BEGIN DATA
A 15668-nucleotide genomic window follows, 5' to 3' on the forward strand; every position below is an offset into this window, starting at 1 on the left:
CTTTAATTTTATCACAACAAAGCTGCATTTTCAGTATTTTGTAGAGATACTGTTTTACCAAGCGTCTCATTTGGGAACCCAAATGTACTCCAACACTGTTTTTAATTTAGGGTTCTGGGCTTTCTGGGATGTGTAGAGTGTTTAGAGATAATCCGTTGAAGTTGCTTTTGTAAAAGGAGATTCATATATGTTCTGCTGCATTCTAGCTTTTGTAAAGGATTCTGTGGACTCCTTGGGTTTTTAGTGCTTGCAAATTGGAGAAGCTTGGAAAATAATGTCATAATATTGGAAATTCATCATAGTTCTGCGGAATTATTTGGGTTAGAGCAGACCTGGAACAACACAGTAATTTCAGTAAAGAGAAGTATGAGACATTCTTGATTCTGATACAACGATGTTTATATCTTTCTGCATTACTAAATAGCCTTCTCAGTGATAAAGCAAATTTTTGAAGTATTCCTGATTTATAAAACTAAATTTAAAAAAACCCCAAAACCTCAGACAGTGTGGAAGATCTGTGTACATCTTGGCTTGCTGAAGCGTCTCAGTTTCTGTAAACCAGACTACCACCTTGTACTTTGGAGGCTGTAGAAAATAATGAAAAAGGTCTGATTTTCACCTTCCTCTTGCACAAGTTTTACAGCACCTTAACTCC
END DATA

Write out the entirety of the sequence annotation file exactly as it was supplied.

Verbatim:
A 15668-nucleotide genomic window follows, 5' to 3' on the forward strand; every position below is an offset into this window, starting at 1 on the left:
CTTTAATTTTATCACAACAAAGCTGCATTTTCAGTATTTTGTAGAGATACTGTTTTACCAAGCGTCTCATTTGGGAACCCAAATGTACTCCAACACTGTTTTTAATTTAGGGTTCTGGGCTTTCTGGGATGTGTAGAGTGTTTAGAGATAATCCGTTGAAGTTGCTTTTGTAAAAGGAGATTCATATATGTTCTGCTGCATTCTAGCTTTTGTAAAGGATTCTGTGGACTCCTTGGGTTTTTAGTGCTTGCAAATTGGAGAAGCTTGGAAAATAATGTCATAATATTGGAAATTCATCATAGTTCTGCGGAATTATTTGGGTTAGAGCAGACCTGGAACAACACAGTAATTTCAGTAAAGAGAAGTATGAGACATTCTTGATTCTGATACAACGATGTTTATATCTTTCTGCATTACTAAATAGCCTTCTCAGTGATAAAGCAAATTTTTGAAGTATTCCTGATTTATAAAACTAAATTTAAAAAAACCCCAAAACCTCAGACAGTGTGGAAGATCTGTGTACATCTTGGCTTGCTGAAGCGTCTCAGTTTCTGTAAACCAGACTACCACCTTGTACTTTGGAGGCTGTAGAAAATAATGAAAAAGGTCTGATTTTCACCTTCCTCTTGCACAAGTTTTACAGCACCTTAACTCC